As sophisticated as man’s senses may be, God has nonetheless carefully engineered them and our environment, to ensure that we cannot perceive Him directly with those physical senses. Therefore, we require the act of faith and the senses referred to in the above Hebrews verse to acknowledge His very existence:

8 Behold, I go forward, but he [is] not [there]; and backward, but I cannot perceive him:
9 On the left hand, where he doth work, but I cannot behold [him]: he hideth himself on the right hand, that I cannot see [him]: (Job 23 KJV)

Faith is required to fully hear and abide by God’s Word:

2 For, indeed, we have had the gospel preached [to us], even as they also; but the Word did not profit those hearing [it], not having been [mixed] with faith in the ones who heard. (Hebrews 4 GLT)

Paul’s second letter to the congregation at Corinth puts this point over very strongly by associating the physical senses with the human body and effectively removing them from the faithful and replacing them with the spiritual senses to gain a knowledge of God:

6 Being therefore always of good courage, and knowing that, whilst we are at home in the body, we are absent from the Lord
7 (for we walk by faith, not by sight);
8 we are of good courage, I say, and are willing rather to be absent from the body, and to be at home with the Lord. (2 Corinthians 5 ASV)

And, just in case we need a further definition of faith with regard to the physical senses:

1 Now faith is assurance of [things] hoped for, a conviction of things not seen. (Hebrews 11 ASV)

I think it can be argued here that the spirit of man, as revealed to by the Holy Spirit, represents our sixth sense, in that it is through that medium that the things of God are truly revealed to those with all their physical and spiritual senses attuned:

9 But as it is written, Eye hath not seen, nor ear heard, neither have entered into the heart of man, the things which God hath prepared for them that love him.
10 But God hath revealed [them] unto us by his Spirit: for the Spirit searcheth all things, yea, the deep things of God. (1 Corinthians 2 KJV)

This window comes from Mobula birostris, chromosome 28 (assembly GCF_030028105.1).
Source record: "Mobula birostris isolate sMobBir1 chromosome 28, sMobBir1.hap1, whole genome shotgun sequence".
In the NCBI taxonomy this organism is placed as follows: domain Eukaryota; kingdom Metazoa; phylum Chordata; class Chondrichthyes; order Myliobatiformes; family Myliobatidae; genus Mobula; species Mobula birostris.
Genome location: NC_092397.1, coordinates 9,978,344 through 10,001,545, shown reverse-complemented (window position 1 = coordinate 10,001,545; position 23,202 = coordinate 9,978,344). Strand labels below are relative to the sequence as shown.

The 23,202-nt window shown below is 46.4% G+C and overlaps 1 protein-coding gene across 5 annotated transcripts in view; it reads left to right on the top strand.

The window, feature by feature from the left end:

The physical sense of touch encompasses several different elements. It can determine smooth or rough surfaces, heat or cold articles applied to the body or the body temperature itself. Also physical pleasurable or painful sensations internal as well as external. So, we might as well begin at the beginning; the first scriptural mention of pain was directed by Jehovah at Eve and the pain that would come with childbirth:

16 Unto the woman he said, I will greatly multiply thy sorrow and thy conception; in sorrow thou shalt bring forth children; and thy desire [shall be] to thy husband, and he shall rule over thee. (Genesis 3 KJV)
16 Unto the woman he said, I will greatly multiply thy pain and thy conception; in pain thou shalt bring forth children; and thy desire shall be to thy husband, and he shall rule over thee. (Genesis 3 ASV)
16אל-האשה אמר הרבה ארבה עצבונך והרנך בעצב תלדי בנים ואל-אישך תשוקתך והוא ימשל-בך (Genesis 3 WLC)

Now, before we even get started, we can see from the above valid translations that the root Hebrew word ‘
בעצב’ can take the meaning of pain or sorrow. So, as with the previous conclusions we can see that the physical experience of pain is a precursor for the spiritual experience of sorrow. I am left thinking that the classical Hebrew language was deliberately vague to meld the physical with the spiritual. The symbolic woman of Revelation is also described in terms of the pain of childbirth thereby, presumably, confirming this notion:

2 and she was with child; and she crieth out, travailing in birth, and in pain to be delivered. (Revelation 12 ASV)

Ditto the prophetic and metaphorical writings of Micah about the nation of Israel:

9 Now why dost thou cry out aloud? [is there] no king in thee? is thy counsellor perished? for pangs have taken thee as a woman in travail.
10 Be in pain, and labour to bring forth, O daughter of Zion, like a woman in travail: for now shalt thou go forth out of the city, and thou shalt dwell in the field, and thou shalt go [even] to Babylon; there shalt thou be delivered; there the LORD shall redeem thee from the hand of thine enemies. (Micah 4 KJV)